In Africa, the use of simple phone based payments such as m-pesa are on the rise. The infrastructures are neither complex nor expensive. The unbanked markets are seeing huge growth in mobile payments and the face of payments are changing fast even as the
west grapples with more regulatory complexities such as the Dodd-Frank, FSA and PCI DSS requirements on recording mobile communications.
The Dodd-Frank and FSA rules are contrary to the PCI DSS requirement not to store any sensitive authentication data, including card validation codes and values, after authorization even if encrypted.
Mastercard and Visa are venturing into emerging markets to boost payments. There are many tie-ups with countries in Africa and APAC. The Mobile wallet wars are increasing. Are we seeing the long history of the plastic card coming to an end soon, time only
Anand, I don't think you see the whole picture here. First of all, Africa is one major exception to the rest of world - and even in Africa the number of payment cards is going up.
Secondly, no matter how complex or contradictory regulations are, payments cards will remain the most robust and scalable solution for payments for decades - and African countries will eventually shift to it and move away from mPESA and others.
Finally, the vast majority of mobile wallets use payment cards as the actual payment method. So if anything, there is perfect working relationship between cards and wallets - but certainly not a war.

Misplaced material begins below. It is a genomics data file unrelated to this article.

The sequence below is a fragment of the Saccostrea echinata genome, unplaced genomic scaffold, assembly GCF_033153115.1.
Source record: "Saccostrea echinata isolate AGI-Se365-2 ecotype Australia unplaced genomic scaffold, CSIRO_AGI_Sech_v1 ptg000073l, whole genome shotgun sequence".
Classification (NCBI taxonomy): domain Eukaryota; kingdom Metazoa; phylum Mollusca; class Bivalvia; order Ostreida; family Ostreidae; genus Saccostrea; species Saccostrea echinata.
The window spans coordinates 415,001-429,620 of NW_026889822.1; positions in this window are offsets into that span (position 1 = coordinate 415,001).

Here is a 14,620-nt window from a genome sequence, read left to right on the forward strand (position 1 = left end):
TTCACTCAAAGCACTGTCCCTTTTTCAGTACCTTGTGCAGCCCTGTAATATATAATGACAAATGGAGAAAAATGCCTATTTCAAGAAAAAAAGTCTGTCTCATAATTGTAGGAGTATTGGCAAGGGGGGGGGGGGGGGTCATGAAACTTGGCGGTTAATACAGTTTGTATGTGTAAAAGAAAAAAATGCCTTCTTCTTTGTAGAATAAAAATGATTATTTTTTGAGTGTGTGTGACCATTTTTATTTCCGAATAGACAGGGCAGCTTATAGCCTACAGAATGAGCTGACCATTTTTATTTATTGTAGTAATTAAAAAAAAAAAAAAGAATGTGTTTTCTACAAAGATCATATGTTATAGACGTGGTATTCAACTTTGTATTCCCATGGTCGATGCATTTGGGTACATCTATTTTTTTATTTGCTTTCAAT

Thanks Andrei. No doubt about the cards being robust and scalable they are a proven method and the PCI-DSS seems a stable standard. Recently I read a report which mentions that 80% of Africa are unbanked customers. If payment cards are going to be issued
there, then many banks would have setup shop there I guess. I have never been to Africa with the exception Joburg so I cannot comment:-) Cheers
Banks will come there - but only when there will be something to come for. Just to give you an idea, the average amount of individual bank deposits per person in Kenya is around 450 USD - now compare this to, say, Lithuania with its average of 4,000 USD.
And Kenya is by far not the poorest country in Africa.
So for the current level of disposable income, mPesa and other mobile-based systems offer enough (basic) functionality in relation to income they generate. But this is temporary... just a matter of time and growth in disposable income - and then there will
be demand for better financial services.
Makes sense. surely as economies prosper, the demand for financial services will grow.
© Finextra Research 2014